Miscellaneous Newspaper & Journal Articles


















'A Plea for Accuracy' by Harry Price    British Journal of Psychical Research (Vo. 1, No. 1, May-June 1926)

In a recent article in the Journal of the American S.P.R., I commented upon the fact that an account of a séance to be convincing must be detailed, accurate, and presented in proper sequence; and instanced the work of Lodge, Richet, and other scientists, at the same time drawing attention to the careless way in which same investigators draw up their reports.

The ink was hardly dry upon my paper when I happened to pick up the Christian Spiritualist far April 1 1926, in which the Rev. John Lamond, D.D., gives a long account of an experience with William Hope, the Crewe photographic psychic, which illustrates my meaning much better than anything I could write in support of my contention.  I want it to be distinctly understood that I am not going to comment upon the


merits or demerits of the case, but merely upon the manner it is presented to the reader.

Dr. Lamomd opens his story with a paragraph concerning myself, in which he says that in my volume, "Margery," I stated that "when Houdini and his friends were out to prove fraud they did not hesitate to tamper with the conditions," etc.  There are two inaccuracies in Dr. Lamond's opening remarks: I have never written a volume on "Margery," and I have never made such a statement about Houdini.  Then, in mentioning my Stella C. experiments, he says: "He sent the report of his investigations to the Press.  Not a line appeared."  But I have never sent any Stella report to the Press, and I do not know where Dr. Lamond acquired this information.

Dr. Lamond does not tell us the date of his experiment with Hope, but mentions that he called on him casually, and together they went to, a chemist's shop near Market Square, Crewe, and bought a packet of plates.  He continues: "And here I wish to emphasise that the plates never left my hand until the negative was developed in the dark room."  The italics are the Doctor's.  This statement is merely ridiculous because in the photograph (with "extra") accompanying the article the Doctor's hands are visible and they do, not hold the plates, one of which, we will assume, was in the camera while the photograph was being taken.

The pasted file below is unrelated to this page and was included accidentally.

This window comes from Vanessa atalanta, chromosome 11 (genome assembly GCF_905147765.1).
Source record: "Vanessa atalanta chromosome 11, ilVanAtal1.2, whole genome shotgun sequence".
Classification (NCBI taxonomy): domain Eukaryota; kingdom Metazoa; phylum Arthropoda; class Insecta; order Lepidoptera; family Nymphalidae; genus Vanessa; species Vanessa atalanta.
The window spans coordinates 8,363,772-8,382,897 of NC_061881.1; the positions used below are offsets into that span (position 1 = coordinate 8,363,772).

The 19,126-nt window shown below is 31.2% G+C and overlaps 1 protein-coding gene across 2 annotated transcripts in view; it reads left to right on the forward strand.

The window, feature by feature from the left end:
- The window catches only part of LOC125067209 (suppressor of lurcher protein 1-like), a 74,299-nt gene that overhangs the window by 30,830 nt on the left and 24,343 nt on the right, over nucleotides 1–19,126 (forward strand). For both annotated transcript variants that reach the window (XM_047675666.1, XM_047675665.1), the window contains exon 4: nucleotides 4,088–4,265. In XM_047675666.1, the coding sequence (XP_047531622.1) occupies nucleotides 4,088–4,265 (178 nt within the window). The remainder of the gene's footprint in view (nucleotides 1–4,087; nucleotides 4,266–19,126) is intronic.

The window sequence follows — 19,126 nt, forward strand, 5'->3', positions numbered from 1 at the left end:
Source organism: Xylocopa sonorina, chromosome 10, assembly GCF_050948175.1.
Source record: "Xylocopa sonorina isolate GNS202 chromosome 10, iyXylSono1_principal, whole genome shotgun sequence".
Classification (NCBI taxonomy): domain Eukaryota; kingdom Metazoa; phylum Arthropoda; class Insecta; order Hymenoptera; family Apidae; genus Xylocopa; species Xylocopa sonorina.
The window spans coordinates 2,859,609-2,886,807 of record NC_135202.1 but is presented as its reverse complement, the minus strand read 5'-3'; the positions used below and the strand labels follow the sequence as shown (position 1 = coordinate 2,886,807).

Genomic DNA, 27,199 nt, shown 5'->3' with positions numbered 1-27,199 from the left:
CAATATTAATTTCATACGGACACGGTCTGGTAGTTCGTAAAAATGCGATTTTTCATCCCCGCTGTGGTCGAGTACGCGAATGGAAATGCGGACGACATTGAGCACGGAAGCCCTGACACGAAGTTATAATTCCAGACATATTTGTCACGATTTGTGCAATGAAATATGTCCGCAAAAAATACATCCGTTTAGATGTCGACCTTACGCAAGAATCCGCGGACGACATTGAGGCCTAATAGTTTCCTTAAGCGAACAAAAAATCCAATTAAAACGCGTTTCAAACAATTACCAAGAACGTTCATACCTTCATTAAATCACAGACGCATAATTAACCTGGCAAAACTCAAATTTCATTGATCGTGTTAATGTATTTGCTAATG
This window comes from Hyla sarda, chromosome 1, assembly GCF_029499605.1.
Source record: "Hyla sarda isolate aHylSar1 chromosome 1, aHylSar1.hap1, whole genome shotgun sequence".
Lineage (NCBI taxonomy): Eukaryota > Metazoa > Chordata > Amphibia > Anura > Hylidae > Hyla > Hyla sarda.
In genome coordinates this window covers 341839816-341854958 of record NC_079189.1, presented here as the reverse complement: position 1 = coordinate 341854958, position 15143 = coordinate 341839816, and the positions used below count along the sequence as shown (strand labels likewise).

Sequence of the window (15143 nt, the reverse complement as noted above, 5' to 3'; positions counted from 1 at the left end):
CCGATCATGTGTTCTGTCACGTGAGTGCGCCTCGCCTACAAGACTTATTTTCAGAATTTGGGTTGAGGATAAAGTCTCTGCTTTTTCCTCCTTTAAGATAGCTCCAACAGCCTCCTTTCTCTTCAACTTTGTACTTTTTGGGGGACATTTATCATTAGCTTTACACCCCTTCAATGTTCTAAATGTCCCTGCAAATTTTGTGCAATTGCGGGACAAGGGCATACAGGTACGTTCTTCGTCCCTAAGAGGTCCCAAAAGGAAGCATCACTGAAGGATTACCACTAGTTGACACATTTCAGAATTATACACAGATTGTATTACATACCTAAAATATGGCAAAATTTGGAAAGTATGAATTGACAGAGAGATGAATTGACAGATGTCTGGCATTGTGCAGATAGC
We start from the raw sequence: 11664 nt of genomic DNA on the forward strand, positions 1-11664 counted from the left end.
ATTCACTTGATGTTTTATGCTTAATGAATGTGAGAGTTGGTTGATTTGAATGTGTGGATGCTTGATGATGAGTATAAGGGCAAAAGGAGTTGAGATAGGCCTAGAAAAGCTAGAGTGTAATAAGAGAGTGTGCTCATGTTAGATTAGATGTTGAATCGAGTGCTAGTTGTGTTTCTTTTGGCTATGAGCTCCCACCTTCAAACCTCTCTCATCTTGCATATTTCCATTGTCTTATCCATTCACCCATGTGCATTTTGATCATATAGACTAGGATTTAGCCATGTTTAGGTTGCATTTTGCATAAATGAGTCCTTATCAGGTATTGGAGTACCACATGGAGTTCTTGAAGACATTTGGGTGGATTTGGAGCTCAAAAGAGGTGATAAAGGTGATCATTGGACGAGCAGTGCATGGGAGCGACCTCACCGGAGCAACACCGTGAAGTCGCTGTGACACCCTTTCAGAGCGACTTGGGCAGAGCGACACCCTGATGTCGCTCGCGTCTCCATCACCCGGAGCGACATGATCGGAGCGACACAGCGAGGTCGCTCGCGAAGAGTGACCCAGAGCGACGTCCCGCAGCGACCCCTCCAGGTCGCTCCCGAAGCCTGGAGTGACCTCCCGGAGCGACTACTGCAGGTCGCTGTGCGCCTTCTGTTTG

Thirteen lines below the Doctor's emphatic statement that he never parted with the plates, he says : "Mr. Hope then took the plates between his hands "and held them" for a minute or two."  The illumination of the dark-room (a recess under the stairs) was a "feeble red light given by a flash lamp," and the Doctor admits that it was his "first experience of photography."  Yet he thinks that if Hope cheated he must be "one of the greatest magicians the world has ever known."

Dr. Lamond received his "conclusive proof" of the genuineness of the "extra" he received because of the fact that Hope charged only 4s. 9d. per dozen for the prints.  Dr. Lamond bought a gross of them for £2 17s.  Dr. Lamond (because he knows so little about photography) thinks this is cheap.  But it is not at all cheap, and the Doctor could have had these pictures printed by any photographic dealer for half the money.  I have the last (1925) list of "Agfa" printing papers before me, and I see that the retail price of one gross of ¼-plate gaslight papers is 8s. (postcards 14s.).  The "trade" receive 40 per cent. discount off these prices.  If Hope purchased his papers retail he would make at least 45s. out of the Doctor's visit.  This does not include Hope's time; but, as I have remarked, any dealer would have supplied a gross of ¼-plate prints far half what Hope charged.  Hope's charges are all right (assuming the "extra" to be genuine), but it is the Doctor's arguments that are all


wrong.  The "extra" Dr. Lamond received may be perfectly genuine; but, the way the case is presented with its inaccuracies, inconsistencies, and curious logic, could hardly fail to raise a doubt in the mind of the reader as to whether any part of the story is a literal account of what actually happened.  It is difficult to determine the value of an experiment when we are certain that it has been reported correctly; it becomes impossible to do so immediately we learn that the data supplied are under suspicion.




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